2 Reasons Actors Should Be Part of Indie Crowdfunding

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A respected filmmaker once told me that if you’re getting your start in the business, be careful what you do because how you behave will set a habit for the rest of your career. It’s always stuck with me, making me strive to stay grounded and real in the midst of the chaos and glamour of working in film.

One area actors can set a great habit is to become part of the crew by helping to crowdfund a project. The films you’re a part of when you’re just starting out will probably be passion projects that have you “donating creative equity.” In other words, you’re doing the job for free.

But don’t shirk these opportunities; you never know what will come from being part of them. A friend of mine started acting in independent films and one was pitched to a large distribution company, which then turned into a sequel to a popular franchise, helping launch his career.

So what is crowdfunding? It’s when an independent film or show raises all its funds from friends, family, and fans. Alan Tudyk did this with his show “Con Man.” The “Veronica Mars” movie was funded almost completely via Kickstarter. Fans of the cult classic TV show “Firefly” rallied to raise money in an attempt to bring the show back from the dead. When it works, it works.

I’ve been a part of several indie films where all the funds came through crowdsourcing. One of these was “The Umbrella,” which has just been released on iTunes in Australia/New Zealand and can be found on Flix Premiere in the U.K. and U.S. The project was a unique one to be part of, both as a crew member and actress. What encouraged me the most was to see how the cast of the film got behind the project, running at least three campaigns to raise funds for the film and each time the cast was heavily involved in sharing the link and helping spread the word.

READ: Jill Soloway’s Advice for Indie Filmmakers

If you find yourself part of an indie feature, even if it’s as an extra, I highly recommend you keep tabs on any crowdfunding the film does. You may not see any of the money, but it will still benefit your career in these two ways:

1. It will boost your social cache and increase the film’s market.
I know sometimes it can be hard to find content for your actor social media accounts, but being able to spread the word to your growing fan base about projects you’re a part of is hugely helpful in gaining followers.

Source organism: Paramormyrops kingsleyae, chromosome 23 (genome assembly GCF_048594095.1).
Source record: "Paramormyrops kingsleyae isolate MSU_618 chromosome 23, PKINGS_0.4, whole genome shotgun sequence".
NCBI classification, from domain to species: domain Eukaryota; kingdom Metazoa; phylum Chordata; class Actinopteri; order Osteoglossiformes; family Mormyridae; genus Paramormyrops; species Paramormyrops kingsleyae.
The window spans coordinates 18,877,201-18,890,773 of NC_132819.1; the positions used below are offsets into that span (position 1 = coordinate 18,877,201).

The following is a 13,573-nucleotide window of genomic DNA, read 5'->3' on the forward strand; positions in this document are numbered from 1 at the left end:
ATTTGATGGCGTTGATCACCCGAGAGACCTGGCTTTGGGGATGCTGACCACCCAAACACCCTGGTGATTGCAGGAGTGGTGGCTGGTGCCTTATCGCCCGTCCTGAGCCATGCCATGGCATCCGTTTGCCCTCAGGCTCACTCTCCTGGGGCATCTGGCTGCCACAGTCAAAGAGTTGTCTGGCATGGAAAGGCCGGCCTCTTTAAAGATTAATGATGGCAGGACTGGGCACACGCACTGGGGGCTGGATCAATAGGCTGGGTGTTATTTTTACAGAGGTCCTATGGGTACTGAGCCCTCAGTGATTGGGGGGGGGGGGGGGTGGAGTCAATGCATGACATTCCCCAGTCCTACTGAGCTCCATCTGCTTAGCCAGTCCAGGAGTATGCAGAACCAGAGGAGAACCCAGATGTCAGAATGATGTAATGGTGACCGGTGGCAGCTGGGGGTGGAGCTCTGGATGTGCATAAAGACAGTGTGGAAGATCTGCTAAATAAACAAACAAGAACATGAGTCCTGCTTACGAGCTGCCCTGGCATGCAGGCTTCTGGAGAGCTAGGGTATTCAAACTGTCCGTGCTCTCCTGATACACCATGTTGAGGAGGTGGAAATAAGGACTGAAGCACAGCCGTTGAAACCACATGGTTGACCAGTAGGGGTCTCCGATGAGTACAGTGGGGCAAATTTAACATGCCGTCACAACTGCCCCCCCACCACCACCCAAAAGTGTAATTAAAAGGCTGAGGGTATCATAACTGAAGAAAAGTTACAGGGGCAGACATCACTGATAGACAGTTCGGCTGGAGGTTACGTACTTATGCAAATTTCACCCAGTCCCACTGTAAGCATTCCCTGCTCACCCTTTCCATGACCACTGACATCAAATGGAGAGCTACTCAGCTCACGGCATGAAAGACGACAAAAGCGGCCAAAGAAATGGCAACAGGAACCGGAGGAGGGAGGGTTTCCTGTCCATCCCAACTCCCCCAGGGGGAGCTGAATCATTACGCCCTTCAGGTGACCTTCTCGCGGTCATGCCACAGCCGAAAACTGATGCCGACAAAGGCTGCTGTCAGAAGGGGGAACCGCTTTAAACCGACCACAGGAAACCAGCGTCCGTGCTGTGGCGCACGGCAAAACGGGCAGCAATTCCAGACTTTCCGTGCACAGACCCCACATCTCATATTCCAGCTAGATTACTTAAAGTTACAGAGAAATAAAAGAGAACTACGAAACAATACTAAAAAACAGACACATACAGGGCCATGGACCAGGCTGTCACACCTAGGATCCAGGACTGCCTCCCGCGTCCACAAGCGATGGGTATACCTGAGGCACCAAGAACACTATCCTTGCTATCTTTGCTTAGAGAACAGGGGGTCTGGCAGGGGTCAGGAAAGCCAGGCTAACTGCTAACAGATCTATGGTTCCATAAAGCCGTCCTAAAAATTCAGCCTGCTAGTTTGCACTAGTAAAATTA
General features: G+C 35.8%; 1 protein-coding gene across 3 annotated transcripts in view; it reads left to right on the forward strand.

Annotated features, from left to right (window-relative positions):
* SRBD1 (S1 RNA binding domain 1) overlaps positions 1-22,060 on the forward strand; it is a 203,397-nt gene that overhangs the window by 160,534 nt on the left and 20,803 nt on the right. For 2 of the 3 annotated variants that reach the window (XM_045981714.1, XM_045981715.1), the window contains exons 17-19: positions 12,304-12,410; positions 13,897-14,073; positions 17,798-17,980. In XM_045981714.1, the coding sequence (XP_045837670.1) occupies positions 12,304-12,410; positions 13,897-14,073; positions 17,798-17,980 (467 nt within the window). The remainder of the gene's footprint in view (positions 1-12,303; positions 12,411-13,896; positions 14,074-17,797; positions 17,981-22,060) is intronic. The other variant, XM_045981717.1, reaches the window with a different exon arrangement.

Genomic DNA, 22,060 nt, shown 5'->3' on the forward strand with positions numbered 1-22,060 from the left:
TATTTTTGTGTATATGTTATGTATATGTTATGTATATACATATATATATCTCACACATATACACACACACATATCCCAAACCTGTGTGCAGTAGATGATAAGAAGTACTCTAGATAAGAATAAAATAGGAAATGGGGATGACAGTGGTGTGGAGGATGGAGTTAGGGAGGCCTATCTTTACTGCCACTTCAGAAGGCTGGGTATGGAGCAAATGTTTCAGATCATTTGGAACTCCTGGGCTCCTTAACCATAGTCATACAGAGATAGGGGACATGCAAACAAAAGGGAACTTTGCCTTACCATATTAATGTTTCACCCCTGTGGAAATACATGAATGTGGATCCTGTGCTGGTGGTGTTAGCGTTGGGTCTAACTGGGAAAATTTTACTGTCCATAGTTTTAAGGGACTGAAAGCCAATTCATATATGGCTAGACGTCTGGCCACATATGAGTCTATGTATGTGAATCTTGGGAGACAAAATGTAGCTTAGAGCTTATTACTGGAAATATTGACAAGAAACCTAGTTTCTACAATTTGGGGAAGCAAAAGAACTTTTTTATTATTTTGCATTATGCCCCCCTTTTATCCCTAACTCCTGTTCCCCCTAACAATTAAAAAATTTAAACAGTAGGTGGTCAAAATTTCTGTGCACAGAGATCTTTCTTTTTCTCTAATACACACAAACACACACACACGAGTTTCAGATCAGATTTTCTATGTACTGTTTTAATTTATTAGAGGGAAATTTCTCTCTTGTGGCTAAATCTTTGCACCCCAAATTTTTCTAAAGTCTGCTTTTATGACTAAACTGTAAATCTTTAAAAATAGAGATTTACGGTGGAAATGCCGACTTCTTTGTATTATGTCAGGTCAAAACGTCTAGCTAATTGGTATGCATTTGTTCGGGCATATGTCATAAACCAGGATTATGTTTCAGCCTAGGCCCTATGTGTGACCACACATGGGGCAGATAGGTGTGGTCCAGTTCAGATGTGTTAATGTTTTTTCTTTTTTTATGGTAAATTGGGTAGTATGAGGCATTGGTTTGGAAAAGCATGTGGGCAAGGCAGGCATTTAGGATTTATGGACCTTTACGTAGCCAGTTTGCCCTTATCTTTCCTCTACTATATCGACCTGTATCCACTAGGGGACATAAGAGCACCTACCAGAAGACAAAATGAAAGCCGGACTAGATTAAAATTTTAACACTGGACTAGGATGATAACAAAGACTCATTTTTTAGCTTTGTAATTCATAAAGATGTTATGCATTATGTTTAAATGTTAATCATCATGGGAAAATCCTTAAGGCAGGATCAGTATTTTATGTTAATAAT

What I love about indie films is that they tend to be less secretive. They want people to know about the story, they want to raise awareness about the project. Basically, the sky is the limit as far as social media is concerned. You’ve literally got unlimited amounts of content to post, tweet and ‘gram about when it comes to indies.

By your sharing information and news about the project, you also play a part in increasing the number of people who hear about the project, thereby upping the pool of potential donors.

2. The filmmakers are more likely to work with you again.
As an independent filmmaker, I notice the actors and extras who share our funding campaigns. It endears me to them and makes me want to work with them again. I’m convinced the reason for this is because it shows me they’re a team player and in independent film, teamwork makes the dream work.

It also makes those actors become part of the quirky family for that specific project. In my experience, there have been several actors we cast again and again because they really become part of our film family by taking ownership of the film and spreading the word.

It may be off-putting to ask people for money, but I hope you see how it has the potential to benefit your career. Ultimately, your help will be a great boost to the filmmakers and help you as an actor to start a habit of partnership between actor and filmmaker, making film an immensely fun environment.

*This post was originally published on Aug. 17, 2017. It has since been updated.

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and do not necessarily reflect the opinions of Backstage or its staff.

Charis Joy Jackson
Charis Joy Jackson is an actress, casting director, director, and producer. She’s been working in independent film for 10 years and teaches an intensive three-month acting school.
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